Street parties celebrate Thatcher death
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Divisive in life, divisive in death; that’s the message from the immediate aftermath of the death of Britain’s first female Prime Minister Margaret Thatcher. While her supporters expect her funeral on 17 April to be an occasion of reverent national mourning, opponents have already found it hard to suppress jubilation at the demise of the political figure who was hated in many parts of the UK.
There were impromptu street celebrations in Brixton, South London, Liverpool, Bristol and Glasgow. Participants waved posters proclaiming "Rejoice, rejoice", a vengeful echoing of Thatcher’s words during the Falklands War after the sinking of the Argentinian ship the Belgrano, with the loss of 323 lives.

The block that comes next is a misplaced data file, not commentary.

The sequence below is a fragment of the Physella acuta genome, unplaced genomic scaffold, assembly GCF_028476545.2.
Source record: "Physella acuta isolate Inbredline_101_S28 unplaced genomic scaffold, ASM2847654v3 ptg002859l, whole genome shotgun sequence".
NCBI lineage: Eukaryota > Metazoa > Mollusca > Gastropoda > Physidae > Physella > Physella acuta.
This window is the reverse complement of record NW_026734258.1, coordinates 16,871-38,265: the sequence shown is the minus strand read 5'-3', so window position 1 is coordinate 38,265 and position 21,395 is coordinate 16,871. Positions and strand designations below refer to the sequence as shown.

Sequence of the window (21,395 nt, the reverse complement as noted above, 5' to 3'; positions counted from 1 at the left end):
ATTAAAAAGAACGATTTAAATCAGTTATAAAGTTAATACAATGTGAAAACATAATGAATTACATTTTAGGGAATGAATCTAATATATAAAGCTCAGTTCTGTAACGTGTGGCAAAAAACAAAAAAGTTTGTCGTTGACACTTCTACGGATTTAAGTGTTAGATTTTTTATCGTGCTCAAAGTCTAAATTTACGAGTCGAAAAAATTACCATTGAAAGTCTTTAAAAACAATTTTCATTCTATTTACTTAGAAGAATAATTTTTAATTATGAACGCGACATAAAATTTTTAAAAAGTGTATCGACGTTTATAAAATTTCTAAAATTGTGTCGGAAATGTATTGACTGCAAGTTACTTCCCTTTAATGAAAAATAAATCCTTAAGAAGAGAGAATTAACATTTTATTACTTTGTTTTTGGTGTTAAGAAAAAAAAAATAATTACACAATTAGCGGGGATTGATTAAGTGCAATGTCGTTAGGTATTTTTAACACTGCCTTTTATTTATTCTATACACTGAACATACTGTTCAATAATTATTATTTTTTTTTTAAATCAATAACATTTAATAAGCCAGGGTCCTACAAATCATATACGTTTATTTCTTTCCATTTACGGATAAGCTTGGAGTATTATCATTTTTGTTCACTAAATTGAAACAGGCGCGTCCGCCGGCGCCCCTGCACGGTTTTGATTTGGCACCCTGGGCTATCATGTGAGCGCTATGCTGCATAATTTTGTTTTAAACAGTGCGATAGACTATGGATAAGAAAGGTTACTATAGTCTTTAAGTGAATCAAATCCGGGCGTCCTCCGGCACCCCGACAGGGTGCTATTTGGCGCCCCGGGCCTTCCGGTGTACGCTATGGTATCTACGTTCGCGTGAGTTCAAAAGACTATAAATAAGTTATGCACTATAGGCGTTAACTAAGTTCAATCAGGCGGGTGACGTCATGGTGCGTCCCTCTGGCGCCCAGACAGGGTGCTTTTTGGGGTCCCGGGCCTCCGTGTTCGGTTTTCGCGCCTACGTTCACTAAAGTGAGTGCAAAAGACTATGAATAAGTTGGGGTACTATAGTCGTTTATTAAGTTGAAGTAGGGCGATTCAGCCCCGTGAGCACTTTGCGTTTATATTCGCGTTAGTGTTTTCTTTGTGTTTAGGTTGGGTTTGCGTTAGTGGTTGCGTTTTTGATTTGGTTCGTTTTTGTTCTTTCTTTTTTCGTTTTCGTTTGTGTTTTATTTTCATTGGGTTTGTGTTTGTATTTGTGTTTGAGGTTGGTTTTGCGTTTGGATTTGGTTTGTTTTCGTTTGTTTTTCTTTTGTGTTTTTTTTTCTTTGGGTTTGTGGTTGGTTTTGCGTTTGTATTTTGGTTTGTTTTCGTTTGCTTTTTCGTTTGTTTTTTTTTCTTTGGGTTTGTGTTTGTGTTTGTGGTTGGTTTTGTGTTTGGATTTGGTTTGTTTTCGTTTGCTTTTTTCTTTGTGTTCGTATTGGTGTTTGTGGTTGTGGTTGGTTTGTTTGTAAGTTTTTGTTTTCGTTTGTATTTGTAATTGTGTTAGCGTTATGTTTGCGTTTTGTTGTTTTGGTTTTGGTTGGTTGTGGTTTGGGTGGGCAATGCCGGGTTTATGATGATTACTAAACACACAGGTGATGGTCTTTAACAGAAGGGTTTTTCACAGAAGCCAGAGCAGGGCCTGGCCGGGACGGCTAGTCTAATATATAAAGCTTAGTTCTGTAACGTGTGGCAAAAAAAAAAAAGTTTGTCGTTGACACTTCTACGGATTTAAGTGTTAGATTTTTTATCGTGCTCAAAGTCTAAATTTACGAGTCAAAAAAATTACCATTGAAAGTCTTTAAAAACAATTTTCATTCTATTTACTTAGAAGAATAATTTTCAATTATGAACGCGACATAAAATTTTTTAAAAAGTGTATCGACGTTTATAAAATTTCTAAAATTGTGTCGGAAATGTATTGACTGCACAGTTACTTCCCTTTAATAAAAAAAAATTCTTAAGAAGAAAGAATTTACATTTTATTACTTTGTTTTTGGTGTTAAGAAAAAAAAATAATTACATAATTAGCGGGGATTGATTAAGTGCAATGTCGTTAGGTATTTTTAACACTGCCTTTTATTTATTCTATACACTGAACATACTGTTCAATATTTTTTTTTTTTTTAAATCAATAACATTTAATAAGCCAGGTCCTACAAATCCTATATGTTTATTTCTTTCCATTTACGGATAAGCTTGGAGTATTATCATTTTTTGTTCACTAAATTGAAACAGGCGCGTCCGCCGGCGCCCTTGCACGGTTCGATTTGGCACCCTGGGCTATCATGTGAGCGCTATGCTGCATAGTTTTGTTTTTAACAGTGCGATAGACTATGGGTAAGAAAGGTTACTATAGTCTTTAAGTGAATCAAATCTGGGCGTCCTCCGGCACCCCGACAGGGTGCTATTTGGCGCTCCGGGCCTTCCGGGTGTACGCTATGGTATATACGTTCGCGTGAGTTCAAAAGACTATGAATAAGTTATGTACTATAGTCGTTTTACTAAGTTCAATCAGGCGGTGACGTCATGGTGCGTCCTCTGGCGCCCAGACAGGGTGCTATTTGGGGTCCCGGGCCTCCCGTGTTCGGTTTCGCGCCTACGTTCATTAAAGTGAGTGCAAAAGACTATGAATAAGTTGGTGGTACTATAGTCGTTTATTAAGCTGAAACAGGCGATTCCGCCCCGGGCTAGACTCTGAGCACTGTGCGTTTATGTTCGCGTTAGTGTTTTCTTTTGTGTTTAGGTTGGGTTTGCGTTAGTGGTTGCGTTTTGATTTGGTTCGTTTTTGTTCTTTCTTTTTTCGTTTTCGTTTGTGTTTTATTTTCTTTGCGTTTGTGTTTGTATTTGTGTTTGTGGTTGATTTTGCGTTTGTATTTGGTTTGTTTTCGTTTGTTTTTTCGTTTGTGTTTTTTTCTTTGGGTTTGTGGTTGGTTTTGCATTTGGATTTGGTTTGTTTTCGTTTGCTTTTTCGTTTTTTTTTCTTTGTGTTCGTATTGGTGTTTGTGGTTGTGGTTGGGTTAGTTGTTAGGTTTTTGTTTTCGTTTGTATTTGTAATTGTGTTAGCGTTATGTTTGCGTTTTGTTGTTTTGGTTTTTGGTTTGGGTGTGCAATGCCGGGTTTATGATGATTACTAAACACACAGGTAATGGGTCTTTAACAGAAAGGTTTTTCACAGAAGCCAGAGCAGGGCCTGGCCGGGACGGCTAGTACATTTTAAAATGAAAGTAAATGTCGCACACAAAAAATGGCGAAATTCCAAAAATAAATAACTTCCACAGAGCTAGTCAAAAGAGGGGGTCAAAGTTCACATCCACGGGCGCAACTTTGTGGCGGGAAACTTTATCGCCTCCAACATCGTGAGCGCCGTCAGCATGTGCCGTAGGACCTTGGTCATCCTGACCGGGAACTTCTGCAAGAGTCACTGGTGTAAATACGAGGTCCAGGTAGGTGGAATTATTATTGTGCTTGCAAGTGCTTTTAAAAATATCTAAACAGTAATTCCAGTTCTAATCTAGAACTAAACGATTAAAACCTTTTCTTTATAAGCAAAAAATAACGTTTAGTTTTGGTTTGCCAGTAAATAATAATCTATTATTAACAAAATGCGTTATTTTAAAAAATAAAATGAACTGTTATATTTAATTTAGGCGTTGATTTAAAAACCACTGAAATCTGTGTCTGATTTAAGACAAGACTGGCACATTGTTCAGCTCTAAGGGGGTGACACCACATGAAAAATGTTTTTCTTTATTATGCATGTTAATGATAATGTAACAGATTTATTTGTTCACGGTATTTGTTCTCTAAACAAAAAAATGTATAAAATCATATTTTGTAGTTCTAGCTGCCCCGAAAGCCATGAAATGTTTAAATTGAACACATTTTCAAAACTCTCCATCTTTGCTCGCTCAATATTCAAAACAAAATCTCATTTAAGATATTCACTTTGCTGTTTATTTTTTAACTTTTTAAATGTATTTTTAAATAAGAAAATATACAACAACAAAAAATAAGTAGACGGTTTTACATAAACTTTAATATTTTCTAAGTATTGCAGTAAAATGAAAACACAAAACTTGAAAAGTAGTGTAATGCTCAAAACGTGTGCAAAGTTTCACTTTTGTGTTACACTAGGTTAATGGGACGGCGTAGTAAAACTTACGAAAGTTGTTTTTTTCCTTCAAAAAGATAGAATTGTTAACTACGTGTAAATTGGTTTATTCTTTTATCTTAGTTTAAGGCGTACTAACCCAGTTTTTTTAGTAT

Trade unionists also plan to celebrate the passing of their nemesis, the woman who broke the power of the unions in the 1980s. Dave Hopper, the general secretary of the Durham Miners’ Association, said: "It’s a great day. She did more damage to us than Hitler did," adding that his group would be marking her death with a party. "We will have a hell of a time," he said. "We will have comedians on and bands and we are going to enjoy ourselves. There will be a lot of men wanting to have a drink and celebrate." Disgraced former defence secretary Liam Fox condemned the parties. "Why do the Left have such a talent for hating?" he asked.
The funeral will be attended by the Queen and dignitaries from around the world, possibly including Mikhail Gorbachev and former First Lady Nancy Reagan. Nelson Mandela, the man Thatcher called a "grubby little terrorist", is unlikely to be there, although he forgave her for her part in propping up the apartheid regime.
Thatcher had not wanted a state funeral, because it would have required a Parliamentary debate, which she knew would be bitterly divided. Instead it might have been more appropriate to have put the funeral arrangements out to tender from the private sector, with the costs underwritten by sponsorship and advertising. As the prime mover of privatisation, it would have been a perfect fit for the Thatcherite ideology.